5. We are retired so we don’t have to worry about managing a career from home. I am so grateful for that as our lives took a downturn last year with a diagnosis that has me now a full-time caregiver for my husband. He is now in remission [thank the Lord] but he has been affected by the cancer or the chemo. A screening with a neurologist had to be postponed due to the crisis. We will wait until later to see the cause and extent of his confusion and memory loss.

    I am an avid JAFF reader but have not kept up with my 2020 reading challenge. This time last year I had already read twice what I have at this point. No worries… I’ll catch up one day. I have been busy though. I am currently reading through the Bible, I check a daily devotional each morning, I have a prayer journal and/or a gratitude writing that I do each day.

    I do watch some TV but not a lot. I am doing as you are… letting others make the decisions. Our state is holding off reopening all at once. We will do so in 3 phases, May 11, 20, and 25. Hopefully, there won’t be a spike in cases. I have cancelled or rescheduled all appointments other than my husband’s monthly cancer doctor. I can get a perm another month. I am not ready to venture out very much or too soon. Blessings to you and keep safe.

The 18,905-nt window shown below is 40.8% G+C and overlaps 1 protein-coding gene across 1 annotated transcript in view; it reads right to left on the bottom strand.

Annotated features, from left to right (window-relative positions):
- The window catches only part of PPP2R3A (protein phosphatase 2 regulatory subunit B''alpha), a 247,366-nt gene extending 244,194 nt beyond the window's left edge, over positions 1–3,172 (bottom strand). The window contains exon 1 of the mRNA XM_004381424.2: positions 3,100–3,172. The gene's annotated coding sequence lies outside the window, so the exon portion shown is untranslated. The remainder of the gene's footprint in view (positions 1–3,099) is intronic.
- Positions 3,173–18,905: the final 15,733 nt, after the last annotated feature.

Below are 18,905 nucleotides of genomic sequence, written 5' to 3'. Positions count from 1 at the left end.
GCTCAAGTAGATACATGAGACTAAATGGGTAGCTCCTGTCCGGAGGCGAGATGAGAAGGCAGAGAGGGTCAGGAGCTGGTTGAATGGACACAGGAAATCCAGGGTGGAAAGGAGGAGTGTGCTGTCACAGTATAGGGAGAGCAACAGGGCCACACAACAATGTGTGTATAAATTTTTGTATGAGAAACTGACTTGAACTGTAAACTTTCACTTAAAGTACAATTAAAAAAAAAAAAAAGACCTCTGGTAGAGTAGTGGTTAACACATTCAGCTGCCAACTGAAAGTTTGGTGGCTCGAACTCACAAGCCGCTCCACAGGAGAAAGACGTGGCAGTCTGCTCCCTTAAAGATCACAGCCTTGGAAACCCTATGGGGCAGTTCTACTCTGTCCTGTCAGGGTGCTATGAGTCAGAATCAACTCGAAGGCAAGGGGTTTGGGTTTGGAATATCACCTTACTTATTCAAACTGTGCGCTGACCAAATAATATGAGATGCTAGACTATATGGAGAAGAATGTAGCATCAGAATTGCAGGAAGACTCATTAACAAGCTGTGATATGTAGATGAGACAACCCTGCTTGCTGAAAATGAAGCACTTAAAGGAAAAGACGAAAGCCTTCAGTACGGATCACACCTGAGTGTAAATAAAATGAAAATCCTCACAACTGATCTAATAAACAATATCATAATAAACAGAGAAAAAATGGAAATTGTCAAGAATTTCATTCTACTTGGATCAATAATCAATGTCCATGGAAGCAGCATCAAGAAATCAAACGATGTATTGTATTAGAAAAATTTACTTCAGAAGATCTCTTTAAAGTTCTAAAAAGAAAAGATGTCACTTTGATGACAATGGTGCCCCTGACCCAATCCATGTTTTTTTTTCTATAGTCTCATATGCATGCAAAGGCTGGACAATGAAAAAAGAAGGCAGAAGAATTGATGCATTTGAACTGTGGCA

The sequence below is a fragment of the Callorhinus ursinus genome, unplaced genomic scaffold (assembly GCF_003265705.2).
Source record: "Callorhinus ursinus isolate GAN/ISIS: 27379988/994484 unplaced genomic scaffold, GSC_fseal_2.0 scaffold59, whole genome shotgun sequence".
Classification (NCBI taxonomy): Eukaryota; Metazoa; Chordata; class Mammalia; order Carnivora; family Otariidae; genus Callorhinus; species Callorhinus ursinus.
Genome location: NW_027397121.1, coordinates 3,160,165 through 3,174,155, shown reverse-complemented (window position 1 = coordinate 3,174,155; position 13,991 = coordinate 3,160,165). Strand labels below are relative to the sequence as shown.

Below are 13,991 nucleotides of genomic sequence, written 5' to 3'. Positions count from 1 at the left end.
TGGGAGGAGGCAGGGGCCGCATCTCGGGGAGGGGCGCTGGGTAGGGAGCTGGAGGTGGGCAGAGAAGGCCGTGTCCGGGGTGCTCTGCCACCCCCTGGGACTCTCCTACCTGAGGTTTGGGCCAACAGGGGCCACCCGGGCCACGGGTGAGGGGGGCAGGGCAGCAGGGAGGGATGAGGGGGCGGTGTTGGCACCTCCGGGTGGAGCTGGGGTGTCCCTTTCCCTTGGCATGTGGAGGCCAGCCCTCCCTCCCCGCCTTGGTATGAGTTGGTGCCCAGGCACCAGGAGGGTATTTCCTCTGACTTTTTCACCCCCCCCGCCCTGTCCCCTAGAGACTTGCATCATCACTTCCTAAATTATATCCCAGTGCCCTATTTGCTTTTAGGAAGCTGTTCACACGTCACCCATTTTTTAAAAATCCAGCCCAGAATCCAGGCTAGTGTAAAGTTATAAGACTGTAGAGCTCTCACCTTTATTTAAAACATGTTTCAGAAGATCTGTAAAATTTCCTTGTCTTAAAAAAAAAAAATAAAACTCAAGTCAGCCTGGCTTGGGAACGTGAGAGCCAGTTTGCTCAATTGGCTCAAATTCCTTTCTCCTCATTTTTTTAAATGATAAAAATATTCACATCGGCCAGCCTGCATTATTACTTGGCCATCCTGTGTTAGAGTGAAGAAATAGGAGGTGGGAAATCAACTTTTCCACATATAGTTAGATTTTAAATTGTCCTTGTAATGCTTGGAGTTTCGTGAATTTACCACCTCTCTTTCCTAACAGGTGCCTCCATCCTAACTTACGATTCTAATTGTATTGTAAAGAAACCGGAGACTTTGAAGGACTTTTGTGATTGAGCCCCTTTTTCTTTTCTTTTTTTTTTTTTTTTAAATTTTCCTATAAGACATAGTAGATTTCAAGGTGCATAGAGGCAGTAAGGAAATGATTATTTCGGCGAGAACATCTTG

• I’m so glad your husband is in remission, and I hope you are soon able to get help with the ongoing issues. My state is doing a phased opening, too, but I’m of the same mind you are: it’s better to stay safe at home until we learn more. Please take care of yourself, and your husband. I hope he continues to improve. Take care and stay safe.

  6. I luckily am still able to go to work. I am a high school librarian and have been working on inventory, trying to get books returned, reading book reviews and purchasing new books. Then processing them to get ready to be put on the selves. Also it’s been go warm that we have been working tons in the yard.

    • It’s finally warm enough in my area to do some yard work, too, Leslie. I’m really looking forward to spending time outside and adding some color to my flower beds. Stay safe!